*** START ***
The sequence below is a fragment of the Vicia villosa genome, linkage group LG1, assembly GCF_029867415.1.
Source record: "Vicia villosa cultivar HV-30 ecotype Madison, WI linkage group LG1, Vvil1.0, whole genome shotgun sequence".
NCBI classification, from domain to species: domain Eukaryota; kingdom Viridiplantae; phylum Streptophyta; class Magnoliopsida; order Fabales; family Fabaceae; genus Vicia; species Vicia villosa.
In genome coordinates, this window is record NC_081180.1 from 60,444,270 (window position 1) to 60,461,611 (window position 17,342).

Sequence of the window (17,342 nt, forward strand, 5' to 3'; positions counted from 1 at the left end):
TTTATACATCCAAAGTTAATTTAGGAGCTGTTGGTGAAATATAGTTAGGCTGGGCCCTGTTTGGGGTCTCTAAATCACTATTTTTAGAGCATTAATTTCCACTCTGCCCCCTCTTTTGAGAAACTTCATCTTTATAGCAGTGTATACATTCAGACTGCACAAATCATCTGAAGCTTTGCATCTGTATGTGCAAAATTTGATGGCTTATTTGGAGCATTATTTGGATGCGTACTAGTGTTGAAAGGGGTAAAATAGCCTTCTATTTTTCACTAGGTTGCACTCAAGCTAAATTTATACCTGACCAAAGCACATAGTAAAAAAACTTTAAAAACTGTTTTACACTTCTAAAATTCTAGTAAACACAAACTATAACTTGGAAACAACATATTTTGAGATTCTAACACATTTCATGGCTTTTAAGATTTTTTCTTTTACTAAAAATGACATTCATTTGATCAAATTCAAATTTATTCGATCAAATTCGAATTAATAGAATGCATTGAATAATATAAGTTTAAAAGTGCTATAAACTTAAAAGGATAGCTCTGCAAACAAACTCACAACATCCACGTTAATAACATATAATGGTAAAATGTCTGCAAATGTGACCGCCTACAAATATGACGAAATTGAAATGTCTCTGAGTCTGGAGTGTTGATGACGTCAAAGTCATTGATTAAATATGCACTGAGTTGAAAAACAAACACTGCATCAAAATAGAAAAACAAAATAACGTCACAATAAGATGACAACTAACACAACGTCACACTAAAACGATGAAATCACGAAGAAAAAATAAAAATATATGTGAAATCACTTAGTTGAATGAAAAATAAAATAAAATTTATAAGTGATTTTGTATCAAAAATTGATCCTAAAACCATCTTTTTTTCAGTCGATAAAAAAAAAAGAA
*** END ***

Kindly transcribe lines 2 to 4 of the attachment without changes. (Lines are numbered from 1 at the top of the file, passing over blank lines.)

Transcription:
Source record: "Vicia villosa cultivar HV-30 ecotype Madison, WI linkage group LG1, Vvil1.0, whole genome shotgun sequence".
NCBI classification, from domain to species: domain Eukaryota; kingdom Viridiplantae; phylum Streptophyta; class Magnoliopsida; order Fabales; family Fabaceae; genus Vicia; species Vicia villosa.
In genome coordinates, this window is record NC_081180.1 from 60,444,270 (window position 1) to 60,461,611 (window position 17,342).